fantasy and science fiction book reviewsfantasy and science fiction book reviewsForever Azathoth: Pastiches and Parodies by Peter Cannon

In our Edge of the Universe column, we review mainstream authors that incorporate elements of speculative fiction into their “literary” work. However you want to label them, we hope you’ll enjoy discussing these books with us.

On the back cover of Forever Azathoth: Pastiches and Parodies, H.P. Lovecraft himself is quoted. “As a rule, I don’t think that a comic or flippant style — or one with much satire — mixes well with the weird.” Forever Azathoth sets out to dispute that statement, and makes the horror writer’s case instead.

Peter Cannon is a gifted and versatile writer. His skill and style are showcased here, but the individual pieces themselves did not engage me. The book opens with the six-part novella “Forever Azathoth,” billed as a sequel to Lovecraft’s The Thing on the Doorstep. Cannon faithfully replicates the structure, with shifting points of view, as the sorcerer Ephraim Waite serially possesses descendants of the Upton family and their associates, as they squabble over the literary inheritance of Edward Derby, poet of the weird. Some of the humor builds over time, so that the third time someone suggested a camping trip in Maine, I did snicker. Still, the focus of these long sections is more on Lovecraftian trivia and in-jokes, tidbits about hack writers versus scholars that don’t advance the story. Since it was clear what was happening, there was no real suspense, nor was there quite enough humor. I had to push myself to finish it.

Cannon is a fan of P.G. Wodehouse, so there are three stories featuring the amiable and oblivious Bertie Wooster and his impeccable gentleman’s gentleman, Jeeves. Randolph Carter, a recurring Lovecraft character, makes an appearance in one of the tales. I thought Cannon’s attempt to imitate Wodehouse was labored, and all three stories suffered from too much Bertie and not enough Yog-Sothoth.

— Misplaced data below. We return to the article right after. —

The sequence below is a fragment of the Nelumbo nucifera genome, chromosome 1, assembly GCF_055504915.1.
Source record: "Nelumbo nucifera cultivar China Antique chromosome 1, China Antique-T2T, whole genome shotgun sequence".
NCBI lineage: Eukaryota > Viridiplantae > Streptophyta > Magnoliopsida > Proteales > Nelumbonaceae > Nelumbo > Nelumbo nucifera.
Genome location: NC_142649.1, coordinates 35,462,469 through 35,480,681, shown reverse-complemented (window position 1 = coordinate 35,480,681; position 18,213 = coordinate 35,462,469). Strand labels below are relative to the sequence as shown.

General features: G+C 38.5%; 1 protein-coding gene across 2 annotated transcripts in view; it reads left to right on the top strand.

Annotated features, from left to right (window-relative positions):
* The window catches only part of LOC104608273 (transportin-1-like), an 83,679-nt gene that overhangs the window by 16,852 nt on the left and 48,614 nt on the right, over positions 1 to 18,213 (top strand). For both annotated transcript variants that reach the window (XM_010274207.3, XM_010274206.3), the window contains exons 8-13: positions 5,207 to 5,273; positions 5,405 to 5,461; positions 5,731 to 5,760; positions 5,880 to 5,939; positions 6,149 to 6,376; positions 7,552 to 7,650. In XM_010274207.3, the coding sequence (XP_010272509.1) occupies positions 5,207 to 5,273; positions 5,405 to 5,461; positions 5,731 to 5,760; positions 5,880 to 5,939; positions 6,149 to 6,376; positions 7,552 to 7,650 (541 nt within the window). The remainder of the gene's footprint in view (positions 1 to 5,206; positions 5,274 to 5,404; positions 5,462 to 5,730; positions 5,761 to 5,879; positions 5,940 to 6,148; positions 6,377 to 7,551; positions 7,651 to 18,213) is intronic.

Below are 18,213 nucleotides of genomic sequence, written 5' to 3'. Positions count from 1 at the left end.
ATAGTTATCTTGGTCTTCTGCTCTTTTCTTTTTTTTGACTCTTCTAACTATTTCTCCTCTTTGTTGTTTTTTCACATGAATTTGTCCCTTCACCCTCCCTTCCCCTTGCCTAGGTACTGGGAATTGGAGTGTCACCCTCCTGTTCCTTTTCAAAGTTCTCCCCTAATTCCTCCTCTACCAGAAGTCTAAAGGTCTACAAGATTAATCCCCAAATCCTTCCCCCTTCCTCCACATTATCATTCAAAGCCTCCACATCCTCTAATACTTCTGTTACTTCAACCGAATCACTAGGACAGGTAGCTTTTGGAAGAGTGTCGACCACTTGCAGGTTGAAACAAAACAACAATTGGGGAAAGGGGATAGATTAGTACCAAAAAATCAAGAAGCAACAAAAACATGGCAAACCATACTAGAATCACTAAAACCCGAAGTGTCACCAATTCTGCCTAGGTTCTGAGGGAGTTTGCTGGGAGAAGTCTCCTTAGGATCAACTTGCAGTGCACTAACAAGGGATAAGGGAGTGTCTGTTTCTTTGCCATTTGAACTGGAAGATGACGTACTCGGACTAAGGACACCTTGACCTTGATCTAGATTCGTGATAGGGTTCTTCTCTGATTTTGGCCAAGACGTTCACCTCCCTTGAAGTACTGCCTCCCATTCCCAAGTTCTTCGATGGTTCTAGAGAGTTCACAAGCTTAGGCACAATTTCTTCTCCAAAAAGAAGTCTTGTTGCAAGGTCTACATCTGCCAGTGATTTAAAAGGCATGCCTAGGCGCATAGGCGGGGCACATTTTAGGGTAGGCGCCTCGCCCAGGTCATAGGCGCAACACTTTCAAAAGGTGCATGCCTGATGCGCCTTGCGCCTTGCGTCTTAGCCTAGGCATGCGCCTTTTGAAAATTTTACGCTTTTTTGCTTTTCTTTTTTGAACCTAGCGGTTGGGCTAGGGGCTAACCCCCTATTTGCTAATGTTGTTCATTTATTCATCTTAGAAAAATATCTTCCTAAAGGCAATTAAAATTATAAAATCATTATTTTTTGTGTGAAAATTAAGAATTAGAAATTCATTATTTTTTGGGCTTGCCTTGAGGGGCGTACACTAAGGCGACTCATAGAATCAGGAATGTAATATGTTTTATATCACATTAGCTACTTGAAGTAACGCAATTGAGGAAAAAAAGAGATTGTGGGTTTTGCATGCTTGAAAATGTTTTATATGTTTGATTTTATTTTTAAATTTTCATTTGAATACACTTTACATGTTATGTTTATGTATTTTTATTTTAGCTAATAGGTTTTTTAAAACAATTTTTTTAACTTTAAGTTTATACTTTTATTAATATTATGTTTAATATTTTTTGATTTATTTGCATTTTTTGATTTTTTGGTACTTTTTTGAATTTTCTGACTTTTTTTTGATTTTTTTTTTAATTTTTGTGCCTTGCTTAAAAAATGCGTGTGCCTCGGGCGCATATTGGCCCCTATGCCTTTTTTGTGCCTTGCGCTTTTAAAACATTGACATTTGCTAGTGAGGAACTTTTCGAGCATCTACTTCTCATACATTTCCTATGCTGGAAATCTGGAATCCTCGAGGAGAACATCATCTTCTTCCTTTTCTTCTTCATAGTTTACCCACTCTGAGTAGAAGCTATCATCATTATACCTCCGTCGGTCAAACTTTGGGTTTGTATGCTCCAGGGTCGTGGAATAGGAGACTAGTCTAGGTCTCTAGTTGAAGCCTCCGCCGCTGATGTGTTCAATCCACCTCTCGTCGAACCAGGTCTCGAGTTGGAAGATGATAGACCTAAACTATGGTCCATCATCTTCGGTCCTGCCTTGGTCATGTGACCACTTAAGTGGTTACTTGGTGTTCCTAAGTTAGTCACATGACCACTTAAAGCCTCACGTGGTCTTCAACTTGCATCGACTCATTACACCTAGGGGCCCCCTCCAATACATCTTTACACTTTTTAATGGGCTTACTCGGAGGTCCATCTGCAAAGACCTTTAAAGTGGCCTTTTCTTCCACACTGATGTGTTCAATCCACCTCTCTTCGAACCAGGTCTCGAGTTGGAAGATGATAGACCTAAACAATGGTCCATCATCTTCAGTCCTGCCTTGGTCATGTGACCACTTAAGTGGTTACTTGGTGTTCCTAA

By the time I reached “Tender is the Night-Gaunt,” the F. Scott Fitzgerald pastiche, I nearly put the book down. I’m glad I didn’t though, because the next story is the first gem of the collection. “The Sound and the Fungi” imagines what would have happened if William Faulkner’s Compson family had met the Winged Ones. It may just be that Faulkner, with his shifting, stream-of-consciousness points of view and a fine disdain for conventional punctuation, was a complete style change, but Faulkner and Lovecraft go together like chocolate and peanut butter. And “The Sound and the Fungi” is funny. Caddy, arguing with her dead but re-animated brother Quentin about her fiancé, says:

. . .it’s not like N’gah-Kthun is from Yaddith on the Outer Rim or god forbid a yankee . . .

The second charmer in the book is “Old Man,” inspired by Lovecraft’s writings about the Kappa Alpha Tau (KAT) fraternity. The prose is lovely, with a strange innocence, as the human main character does a bad thing out of love for his feline friends. The story is dark, surprisingly sweet, and definitely for cat lovers.

Two other stories pay homage to modern horror writers Ramsey Campbell and T.E.D. Klein. “The Undercliffe Sentences” captures the feel of Ramsey Clark, but I have read too many stories set at fantasy and horror conventions. This didn’t bring anything new. “The Arkham Collector” is a vignette that imagines an unusual book collection. “All Moon-Beasts Amorphous and Mephitic” spoofs the James Herriott veterinarian stories.

“Nautical Negros” uses a Lovecraftian story-frame that flirts with time-travel — or perhaps a precognitive dream. The central part of the story is written in a 1930s pulp style with lots of sly humor as the worshippers of Cthulhu struggle with doctrinal disputes and schisms. Is Gnophkehs the equal to Cthulhu, or merely a secondary godling?

Cannon knows his subject and is a gifted stylist. Dedicated, dyed-in-the-wool Lovecraft fans will find something here to love. There isn’t enough here, however, to welcome a casual Lovecraft reader or invite a new reader into the fold; and I’m afraid that the gentleman from Providence’s work just doesn’t lend itself to belly laughs.


  • Marion Deeds

    Marion Deeds, with us since March, 2011, is the author of the fantasy novella ALUMINUM LEAVES. Her short fiction has appeared in the anthologies BEYOND THE STARS, THE WAND THAT ROCKS THE CRADLE, STRANGE CALIFORNIA, and in Podcastle, The Noyo River Review, Daily Science Fiction and Flash Fiction Online. She’s retired from 35 years in county government, and spends some of her free time volunteering at a second-hand bookstore in her home town.